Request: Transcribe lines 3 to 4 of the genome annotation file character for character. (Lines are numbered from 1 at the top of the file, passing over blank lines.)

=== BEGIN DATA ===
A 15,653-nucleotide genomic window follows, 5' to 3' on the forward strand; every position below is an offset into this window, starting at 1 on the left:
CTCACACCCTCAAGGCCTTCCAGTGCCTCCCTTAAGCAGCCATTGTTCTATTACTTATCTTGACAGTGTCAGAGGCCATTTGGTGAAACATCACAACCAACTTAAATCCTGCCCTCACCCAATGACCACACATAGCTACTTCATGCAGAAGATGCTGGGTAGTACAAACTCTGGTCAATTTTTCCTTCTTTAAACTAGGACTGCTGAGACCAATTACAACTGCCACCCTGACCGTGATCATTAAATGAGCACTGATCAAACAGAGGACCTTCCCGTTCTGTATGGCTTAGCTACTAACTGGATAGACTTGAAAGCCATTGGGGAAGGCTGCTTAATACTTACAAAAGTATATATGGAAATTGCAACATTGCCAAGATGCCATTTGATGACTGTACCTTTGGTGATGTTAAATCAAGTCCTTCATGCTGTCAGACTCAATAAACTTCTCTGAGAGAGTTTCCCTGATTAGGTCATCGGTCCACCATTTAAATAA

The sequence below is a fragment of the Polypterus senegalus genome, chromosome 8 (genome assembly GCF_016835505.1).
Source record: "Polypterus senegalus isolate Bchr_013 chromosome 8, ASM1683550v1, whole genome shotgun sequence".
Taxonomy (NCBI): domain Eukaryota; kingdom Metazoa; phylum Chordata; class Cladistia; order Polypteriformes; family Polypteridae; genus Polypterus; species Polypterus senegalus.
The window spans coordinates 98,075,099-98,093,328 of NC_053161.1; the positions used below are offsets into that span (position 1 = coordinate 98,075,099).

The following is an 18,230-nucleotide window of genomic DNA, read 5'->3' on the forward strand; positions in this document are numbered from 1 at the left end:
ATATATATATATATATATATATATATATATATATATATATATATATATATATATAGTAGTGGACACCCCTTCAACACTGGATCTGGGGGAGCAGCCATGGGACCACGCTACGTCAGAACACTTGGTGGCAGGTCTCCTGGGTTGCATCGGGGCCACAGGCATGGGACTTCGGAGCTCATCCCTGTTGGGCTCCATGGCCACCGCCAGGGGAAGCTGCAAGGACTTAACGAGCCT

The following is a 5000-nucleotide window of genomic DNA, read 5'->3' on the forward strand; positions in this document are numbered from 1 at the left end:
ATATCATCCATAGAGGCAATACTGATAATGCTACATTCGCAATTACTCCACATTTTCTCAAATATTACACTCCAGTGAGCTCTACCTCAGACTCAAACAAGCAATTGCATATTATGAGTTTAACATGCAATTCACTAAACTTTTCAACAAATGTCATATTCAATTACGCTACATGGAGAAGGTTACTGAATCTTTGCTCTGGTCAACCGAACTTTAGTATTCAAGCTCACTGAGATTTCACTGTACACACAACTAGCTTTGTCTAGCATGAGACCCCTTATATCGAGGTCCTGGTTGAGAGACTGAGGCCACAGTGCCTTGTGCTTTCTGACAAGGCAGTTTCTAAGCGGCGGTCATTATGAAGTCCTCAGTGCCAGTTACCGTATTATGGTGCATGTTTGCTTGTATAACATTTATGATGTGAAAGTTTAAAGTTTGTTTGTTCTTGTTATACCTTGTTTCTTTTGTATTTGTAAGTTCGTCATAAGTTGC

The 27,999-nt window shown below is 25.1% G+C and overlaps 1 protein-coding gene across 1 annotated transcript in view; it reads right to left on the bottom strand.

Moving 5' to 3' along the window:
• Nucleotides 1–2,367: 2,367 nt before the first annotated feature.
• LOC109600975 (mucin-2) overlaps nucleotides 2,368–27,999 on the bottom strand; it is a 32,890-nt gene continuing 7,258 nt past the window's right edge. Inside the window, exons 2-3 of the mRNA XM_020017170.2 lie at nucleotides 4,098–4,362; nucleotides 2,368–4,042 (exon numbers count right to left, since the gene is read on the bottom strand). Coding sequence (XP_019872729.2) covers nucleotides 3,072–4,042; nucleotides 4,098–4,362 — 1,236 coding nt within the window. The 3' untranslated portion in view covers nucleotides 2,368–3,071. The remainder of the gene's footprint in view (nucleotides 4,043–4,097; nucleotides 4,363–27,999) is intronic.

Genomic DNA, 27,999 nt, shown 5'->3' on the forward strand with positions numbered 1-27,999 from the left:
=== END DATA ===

The sequence below is a fragment of the Polypterus senegalus genome, chromosome 8 (genome assembly GCF_016835505.1).
Source record: "Polypterus senegalus isolate Bchr_013 chromosome 8, ASM1683550v1, whole genome shotgun sequence".